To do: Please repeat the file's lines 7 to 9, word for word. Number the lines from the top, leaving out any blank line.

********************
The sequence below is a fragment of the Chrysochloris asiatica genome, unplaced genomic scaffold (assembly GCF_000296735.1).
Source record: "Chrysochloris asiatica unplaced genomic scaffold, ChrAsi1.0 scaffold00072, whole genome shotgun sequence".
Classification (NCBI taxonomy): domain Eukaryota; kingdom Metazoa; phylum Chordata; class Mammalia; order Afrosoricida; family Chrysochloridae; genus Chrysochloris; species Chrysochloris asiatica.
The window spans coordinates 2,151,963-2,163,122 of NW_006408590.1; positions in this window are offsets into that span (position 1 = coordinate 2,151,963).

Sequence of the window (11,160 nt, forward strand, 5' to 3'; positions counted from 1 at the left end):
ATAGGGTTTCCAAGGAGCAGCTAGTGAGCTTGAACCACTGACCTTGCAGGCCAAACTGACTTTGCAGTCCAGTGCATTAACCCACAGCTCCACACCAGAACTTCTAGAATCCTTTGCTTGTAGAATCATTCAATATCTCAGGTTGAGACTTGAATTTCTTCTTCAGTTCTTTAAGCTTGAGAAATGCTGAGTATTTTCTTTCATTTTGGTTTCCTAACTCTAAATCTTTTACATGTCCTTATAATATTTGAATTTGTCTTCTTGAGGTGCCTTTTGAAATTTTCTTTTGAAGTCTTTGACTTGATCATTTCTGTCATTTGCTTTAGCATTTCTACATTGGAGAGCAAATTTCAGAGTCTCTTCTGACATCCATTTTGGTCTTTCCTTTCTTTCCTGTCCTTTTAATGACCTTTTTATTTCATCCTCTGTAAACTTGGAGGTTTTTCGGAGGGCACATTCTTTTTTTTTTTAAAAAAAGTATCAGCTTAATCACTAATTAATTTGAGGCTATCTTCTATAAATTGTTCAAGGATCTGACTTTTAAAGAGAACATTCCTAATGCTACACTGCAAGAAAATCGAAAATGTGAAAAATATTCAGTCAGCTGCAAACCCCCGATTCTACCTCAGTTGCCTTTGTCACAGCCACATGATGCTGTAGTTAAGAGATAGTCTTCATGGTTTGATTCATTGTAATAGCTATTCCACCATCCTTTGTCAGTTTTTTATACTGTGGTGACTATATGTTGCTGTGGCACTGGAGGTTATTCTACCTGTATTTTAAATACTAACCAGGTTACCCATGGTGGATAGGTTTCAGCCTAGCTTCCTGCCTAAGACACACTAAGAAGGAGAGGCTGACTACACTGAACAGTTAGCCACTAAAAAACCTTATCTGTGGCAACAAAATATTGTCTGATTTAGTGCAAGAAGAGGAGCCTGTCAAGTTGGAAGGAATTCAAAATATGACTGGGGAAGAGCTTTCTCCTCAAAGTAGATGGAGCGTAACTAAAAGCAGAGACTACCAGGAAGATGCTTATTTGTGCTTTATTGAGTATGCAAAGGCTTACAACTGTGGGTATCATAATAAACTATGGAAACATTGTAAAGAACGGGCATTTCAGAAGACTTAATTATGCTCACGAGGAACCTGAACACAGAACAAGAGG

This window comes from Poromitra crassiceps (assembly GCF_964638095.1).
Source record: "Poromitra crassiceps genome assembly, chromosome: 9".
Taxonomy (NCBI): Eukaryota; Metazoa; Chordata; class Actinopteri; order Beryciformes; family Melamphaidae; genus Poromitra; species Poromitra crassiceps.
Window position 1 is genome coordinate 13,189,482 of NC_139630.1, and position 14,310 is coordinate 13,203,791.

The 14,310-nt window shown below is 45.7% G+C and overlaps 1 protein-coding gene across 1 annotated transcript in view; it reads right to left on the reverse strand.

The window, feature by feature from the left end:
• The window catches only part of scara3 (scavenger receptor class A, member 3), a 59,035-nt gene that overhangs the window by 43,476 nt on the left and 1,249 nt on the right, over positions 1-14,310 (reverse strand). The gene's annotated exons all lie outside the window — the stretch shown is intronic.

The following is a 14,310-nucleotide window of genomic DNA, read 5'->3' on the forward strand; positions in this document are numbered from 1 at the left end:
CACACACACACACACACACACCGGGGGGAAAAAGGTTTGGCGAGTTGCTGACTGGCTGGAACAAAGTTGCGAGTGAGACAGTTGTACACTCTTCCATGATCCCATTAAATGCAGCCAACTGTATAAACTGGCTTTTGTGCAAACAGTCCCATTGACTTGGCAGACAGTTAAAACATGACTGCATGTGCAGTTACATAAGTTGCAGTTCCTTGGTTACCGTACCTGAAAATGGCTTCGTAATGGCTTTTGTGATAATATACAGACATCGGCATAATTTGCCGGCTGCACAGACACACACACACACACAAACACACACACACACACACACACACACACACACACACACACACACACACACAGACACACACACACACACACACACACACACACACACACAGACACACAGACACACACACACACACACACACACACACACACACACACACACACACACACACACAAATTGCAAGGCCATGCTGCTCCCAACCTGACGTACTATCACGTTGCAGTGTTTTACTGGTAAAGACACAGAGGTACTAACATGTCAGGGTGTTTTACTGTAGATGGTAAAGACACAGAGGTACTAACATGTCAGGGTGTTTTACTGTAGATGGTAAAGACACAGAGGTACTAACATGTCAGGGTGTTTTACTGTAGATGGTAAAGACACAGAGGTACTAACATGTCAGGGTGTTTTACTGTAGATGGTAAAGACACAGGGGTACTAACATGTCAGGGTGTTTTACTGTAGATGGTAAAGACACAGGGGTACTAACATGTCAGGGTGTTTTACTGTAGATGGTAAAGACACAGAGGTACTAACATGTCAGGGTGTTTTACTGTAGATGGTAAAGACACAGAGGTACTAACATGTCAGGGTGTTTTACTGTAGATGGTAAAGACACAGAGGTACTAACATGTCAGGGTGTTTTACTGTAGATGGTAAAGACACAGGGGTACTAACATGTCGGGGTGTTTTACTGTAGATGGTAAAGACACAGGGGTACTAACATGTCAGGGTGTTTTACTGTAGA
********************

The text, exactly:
This window comes from Poromitra crassiceps (assembly GCF_964638095.1).
Source record: "Poromitra crassiceps genome assembly, chromosome: 9".
Taxonomy (NCBI): Eukaryota; Metazoa; Chordata; class Actinopteri; order Beryciformes; family Melamphaidae; genus Poromitra; species Poromitra crassiceps.